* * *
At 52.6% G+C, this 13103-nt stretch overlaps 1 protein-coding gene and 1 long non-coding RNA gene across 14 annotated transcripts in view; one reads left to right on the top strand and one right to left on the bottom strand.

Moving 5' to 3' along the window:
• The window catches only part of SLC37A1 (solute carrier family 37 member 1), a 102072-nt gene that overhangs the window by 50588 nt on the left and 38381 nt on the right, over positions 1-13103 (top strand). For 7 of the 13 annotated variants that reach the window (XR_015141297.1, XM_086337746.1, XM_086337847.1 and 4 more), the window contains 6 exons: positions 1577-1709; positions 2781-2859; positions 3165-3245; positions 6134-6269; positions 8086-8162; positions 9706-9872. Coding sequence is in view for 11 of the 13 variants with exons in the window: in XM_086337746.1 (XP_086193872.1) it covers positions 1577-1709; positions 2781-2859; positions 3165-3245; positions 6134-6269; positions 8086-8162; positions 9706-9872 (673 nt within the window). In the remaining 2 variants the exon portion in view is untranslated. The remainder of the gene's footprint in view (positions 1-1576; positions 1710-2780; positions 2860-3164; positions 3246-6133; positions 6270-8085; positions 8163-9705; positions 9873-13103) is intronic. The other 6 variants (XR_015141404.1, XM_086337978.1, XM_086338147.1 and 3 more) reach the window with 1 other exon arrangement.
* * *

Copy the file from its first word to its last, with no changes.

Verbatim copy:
At 52.6% G+C, this 13103-nt stretch overlaps 1 protein-coding gene and 1 long non-coding RNA gene across 14 annotated transcripts in view; one reads left to right on the top strand and one right to left on the bottom strand.

Moving 5' to 3' along the window:
• The window catches only part of SLC37A1 (solute carrier family 37 member 1), a 102072-nt gene that overhangs the window by 50588 nt on the left and 38381 nt on the right, over positions 1-13103 (top strand). For 7 of the 13 annotated variants that reach the window (XR_015141297.1, XM_086337746.1, XM_086337847.1 and 4 more), the window contains 6 exons: positions 1577-1709; positions 2781-2859; positions 3165-3245; positions 6134-6269; positions 8086-8162; positions 9706-9872. Coding sequence is in view for 11 of the 13 variants with exons in the window: in XM_086337746.1 (XP_086193872.1) it covers positions 1577-1709; positions 2781-2859; positions 3165-3245; positions 6134-6269; positions 8086-8162; positions 9706-9872 (673 nt within the window). In the remaining 2 variants the exon portion in view is untranslated. The remainder of the gene's footprint in view (positions 1-1576; positions 1710-2780; positions 2860-3164; positions 3246-6133; positions 6270-8085; positions 8163-9705; positions 9873-13103) is intronic. The other 6 variants (XR_015141404.1, XM_086337978.1, XM_086338147.1 and 3 more) reach the window with 1 other exon arrangement.